COLUMBIA – A diverse group of MU students and administrators are affiliated with the One Mizzou initiative, yet they share the common goal of promoting respect.
The hate crime at Hatch Hall on Feb. 12 spawned the idea for One Mizzou, although the program is more than a reaction to racial slurs. It is a student-led initiative dedicated to respecting and celebrating all types of diversity on campus, said Eric Woods, president of the Missouri Student Association.
Woods said the program responds to a growing demand from students to have a way to discuss diversity with each other. It launches in April, Woods said, and he hopes it will have a sound foundation by the end of the semester.
"The students didn't want statements or articles," he said. "They wanted the opportunity to talk to each other about these issues."
The students and administrators plan to make the program a lasting Mizzou tradition through such initiatives as pledge banners, online diversity training and a summer welcome program, Woods said.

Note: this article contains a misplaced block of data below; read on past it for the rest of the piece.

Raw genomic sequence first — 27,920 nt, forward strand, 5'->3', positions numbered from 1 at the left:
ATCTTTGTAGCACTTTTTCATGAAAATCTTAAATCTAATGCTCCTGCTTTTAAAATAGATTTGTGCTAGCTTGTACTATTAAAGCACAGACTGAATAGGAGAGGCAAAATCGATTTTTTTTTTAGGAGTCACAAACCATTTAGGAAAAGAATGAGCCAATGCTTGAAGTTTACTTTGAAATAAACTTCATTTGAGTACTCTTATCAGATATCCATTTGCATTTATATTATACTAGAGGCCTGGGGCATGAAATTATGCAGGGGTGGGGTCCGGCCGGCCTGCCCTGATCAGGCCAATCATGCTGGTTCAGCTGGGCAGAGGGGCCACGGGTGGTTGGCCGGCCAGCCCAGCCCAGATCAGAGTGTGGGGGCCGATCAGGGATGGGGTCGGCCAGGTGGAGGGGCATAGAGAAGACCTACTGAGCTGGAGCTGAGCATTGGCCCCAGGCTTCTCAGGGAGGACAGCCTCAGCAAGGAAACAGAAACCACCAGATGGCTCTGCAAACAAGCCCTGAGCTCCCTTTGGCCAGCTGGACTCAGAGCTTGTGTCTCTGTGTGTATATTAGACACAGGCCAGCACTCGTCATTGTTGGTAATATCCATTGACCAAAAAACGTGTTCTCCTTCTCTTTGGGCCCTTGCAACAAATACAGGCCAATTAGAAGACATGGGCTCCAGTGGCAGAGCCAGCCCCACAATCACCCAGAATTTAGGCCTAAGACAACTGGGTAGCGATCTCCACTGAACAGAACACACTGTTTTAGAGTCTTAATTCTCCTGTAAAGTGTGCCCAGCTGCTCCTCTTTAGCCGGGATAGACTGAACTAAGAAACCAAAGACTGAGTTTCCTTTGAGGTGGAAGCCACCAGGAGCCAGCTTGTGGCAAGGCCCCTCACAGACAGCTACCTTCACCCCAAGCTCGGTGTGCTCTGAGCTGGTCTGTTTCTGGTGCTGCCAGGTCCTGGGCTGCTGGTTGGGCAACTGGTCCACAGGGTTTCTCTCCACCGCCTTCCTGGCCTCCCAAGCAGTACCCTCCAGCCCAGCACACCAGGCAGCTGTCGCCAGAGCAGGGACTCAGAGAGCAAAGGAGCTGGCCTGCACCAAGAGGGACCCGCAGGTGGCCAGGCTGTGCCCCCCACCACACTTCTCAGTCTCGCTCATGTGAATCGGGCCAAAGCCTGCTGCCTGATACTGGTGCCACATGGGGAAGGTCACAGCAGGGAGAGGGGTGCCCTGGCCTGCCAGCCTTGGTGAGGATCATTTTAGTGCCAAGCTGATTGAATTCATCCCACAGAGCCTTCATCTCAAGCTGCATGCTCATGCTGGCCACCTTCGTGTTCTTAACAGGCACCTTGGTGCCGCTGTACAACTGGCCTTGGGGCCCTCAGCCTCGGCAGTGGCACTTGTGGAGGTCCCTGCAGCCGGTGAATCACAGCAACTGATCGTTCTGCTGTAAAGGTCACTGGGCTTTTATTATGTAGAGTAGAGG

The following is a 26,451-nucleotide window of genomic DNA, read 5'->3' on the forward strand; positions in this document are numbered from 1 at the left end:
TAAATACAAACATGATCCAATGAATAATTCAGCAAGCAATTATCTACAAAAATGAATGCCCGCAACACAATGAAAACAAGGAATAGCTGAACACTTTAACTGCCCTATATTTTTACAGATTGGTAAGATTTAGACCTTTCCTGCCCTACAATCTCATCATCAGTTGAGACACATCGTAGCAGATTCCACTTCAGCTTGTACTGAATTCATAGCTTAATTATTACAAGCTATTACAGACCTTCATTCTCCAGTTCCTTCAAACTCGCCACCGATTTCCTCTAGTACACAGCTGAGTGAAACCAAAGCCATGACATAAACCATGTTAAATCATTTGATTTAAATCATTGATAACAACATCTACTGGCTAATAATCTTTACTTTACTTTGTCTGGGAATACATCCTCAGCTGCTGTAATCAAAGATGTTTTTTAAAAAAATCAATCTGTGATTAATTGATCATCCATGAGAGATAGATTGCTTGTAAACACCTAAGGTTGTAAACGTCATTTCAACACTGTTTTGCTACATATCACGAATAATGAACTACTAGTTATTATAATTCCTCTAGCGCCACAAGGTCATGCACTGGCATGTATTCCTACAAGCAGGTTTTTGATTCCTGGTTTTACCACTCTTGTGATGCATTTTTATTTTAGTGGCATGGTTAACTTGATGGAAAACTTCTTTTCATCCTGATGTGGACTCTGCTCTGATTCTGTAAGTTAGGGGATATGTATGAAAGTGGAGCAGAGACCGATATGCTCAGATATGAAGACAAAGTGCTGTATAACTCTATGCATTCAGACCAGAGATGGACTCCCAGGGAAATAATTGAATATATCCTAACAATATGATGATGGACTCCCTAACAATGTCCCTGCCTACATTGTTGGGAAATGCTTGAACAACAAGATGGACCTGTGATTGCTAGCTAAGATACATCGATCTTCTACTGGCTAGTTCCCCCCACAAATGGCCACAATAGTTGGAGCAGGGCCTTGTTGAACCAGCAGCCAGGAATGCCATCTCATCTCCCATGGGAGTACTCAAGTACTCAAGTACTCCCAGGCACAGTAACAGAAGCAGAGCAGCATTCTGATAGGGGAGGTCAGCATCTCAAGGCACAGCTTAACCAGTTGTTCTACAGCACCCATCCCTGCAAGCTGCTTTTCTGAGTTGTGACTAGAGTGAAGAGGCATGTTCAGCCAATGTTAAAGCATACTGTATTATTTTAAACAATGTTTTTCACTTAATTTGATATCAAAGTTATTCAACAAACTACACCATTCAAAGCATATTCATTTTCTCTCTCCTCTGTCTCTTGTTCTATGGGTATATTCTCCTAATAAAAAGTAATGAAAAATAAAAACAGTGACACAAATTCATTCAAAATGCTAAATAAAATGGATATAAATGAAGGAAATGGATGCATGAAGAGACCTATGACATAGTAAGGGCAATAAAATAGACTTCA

He listed organizations that have signed on: the Missouri Student Association, the Graduate Professional Council, the Asian American Association, the Legion of Black Collegians and many others. They want One Mizzou to show people that the student body isn’t intolerant of differences, he said.
“There’s a need to demonstrate how serious a commitment we have to accepting one another and embracing diversity,” Woods said.
Residential Life Director Frankie Minor said he is excited that One Mizzou is led by students. He said the administration is playing a supportive role so students can speak with the loudest voices as the largest group in the MU community.
Kristofferson Culmer, president of the Graduate Professional Council, said the program provides a great service to the community. Culmer said diversity is important to him as an international student and a racial minority, but it is much more than race and culture.
Diversity can include intellect, talent and much more, and it should be important to everyone, he said.
“I believe that men and women are created equal,” he said. “But we’re also created different. Differences aren’t a crutch. They strengthen us.”
Different people working together present a variety of ideas and perspectives, said Residence Hall Association President Lauren Thomas.
This will result in a program everyone will be proud of, Thomas said.
"If it were just a few groups trying to accomplish One Mizzou’s goals, I don’t think the product would end up as good,” she said.